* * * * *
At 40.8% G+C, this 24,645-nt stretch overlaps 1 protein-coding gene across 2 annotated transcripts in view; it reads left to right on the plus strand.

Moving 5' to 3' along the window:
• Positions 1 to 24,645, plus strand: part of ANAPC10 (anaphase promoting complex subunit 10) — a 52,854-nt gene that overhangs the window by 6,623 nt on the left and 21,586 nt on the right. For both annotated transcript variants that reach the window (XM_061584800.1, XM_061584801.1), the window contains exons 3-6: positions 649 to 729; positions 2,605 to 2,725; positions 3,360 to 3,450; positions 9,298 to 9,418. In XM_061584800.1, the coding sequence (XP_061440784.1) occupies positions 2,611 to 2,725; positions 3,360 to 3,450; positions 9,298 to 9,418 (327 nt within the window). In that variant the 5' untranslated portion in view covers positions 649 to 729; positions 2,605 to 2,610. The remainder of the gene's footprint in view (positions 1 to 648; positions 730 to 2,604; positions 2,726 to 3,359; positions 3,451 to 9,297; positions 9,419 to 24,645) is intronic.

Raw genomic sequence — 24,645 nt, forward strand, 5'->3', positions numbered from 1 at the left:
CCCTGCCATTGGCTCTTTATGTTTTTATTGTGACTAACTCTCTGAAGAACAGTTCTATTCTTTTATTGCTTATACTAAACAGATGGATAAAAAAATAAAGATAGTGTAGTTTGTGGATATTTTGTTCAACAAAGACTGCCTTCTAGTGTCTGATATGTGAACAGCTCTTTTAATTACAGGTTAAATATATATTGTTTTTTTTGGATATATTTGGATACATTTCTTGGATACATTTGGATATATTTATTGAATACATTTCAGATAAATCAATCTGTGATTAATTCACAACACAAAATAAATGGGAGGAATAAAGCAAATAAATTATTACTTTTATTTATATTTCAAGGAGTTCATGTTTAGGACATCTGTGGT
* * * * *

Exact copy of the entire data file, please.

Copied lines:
At 40.8% G+C, this 24,645-nt stretch overlaps 1 protein-coding gene across 2 annotated transcripts in view; it reads left to right on the plus strand.

Moving 5' to 3' along the window:
• Positions 1 to 24,645, plus strand: part of ANAPC10 (anaphase promoting complex subunit 10) — a 52,854-nt gene that overhangs the window by 6,623 nt on the left and 21,586 nt on the right. For both annotated transcript variants that reach the window (XM_061584800.1, XM_061584801.1), the window contains exons 3-6: positions 649 to 729; positions 2,605 to 2,725; positions 3,360 to 3,450; positions 9,298 to 9,418. In XM_061584800.1, the coding sequence (XP_061440784.1) occupies positions 2,611 to 2,725; positions 3,360 to 3,450; positions 9,298 to 9,418 (327 nt within the window). In that variant the 5' untranslated portion in view covers positions 649 to 729; positions 2,605 to 2,610. The remainder of the gene's footprint in view (positions 1 to 648; positions 730 to 2,604; positions 2,726 to 3,359; positions 3,451 to 9,297; positions 9,419 to 24,645) is intronic.

Raw genomic sequence — 24,645 nt, forward strand, 5'->3', positions numbered from 1 at the left:
CCCTGCCATTGGCTCTTTATGTTTTTATTGTGACTAACTCTCTGAAGAACAGTTCTATTCTTTTATTGCTTATACTAAACAGATGGATAAAAAAATAAAGATAGTGTAGTTTGTGGATATTTTGTTCAACAAAGACTGCCTTCTAGTGTCTGATATGTGAACAGCTCTTTTAATTACAGGTTAAATATATATTGTTTTTTTTGGATATATTTGGATACATTTCTTGGATACATTTGGATATATTTATTGAATACATTTCAGATAAATCAATCTGTGATTAATTCACAACACAAAATAAATGGGAGGAATAAAGCAAATAAATTATTACTTTTATTTATATTTCAAGGAGTTCATGTTTAGGACATCTGTGGT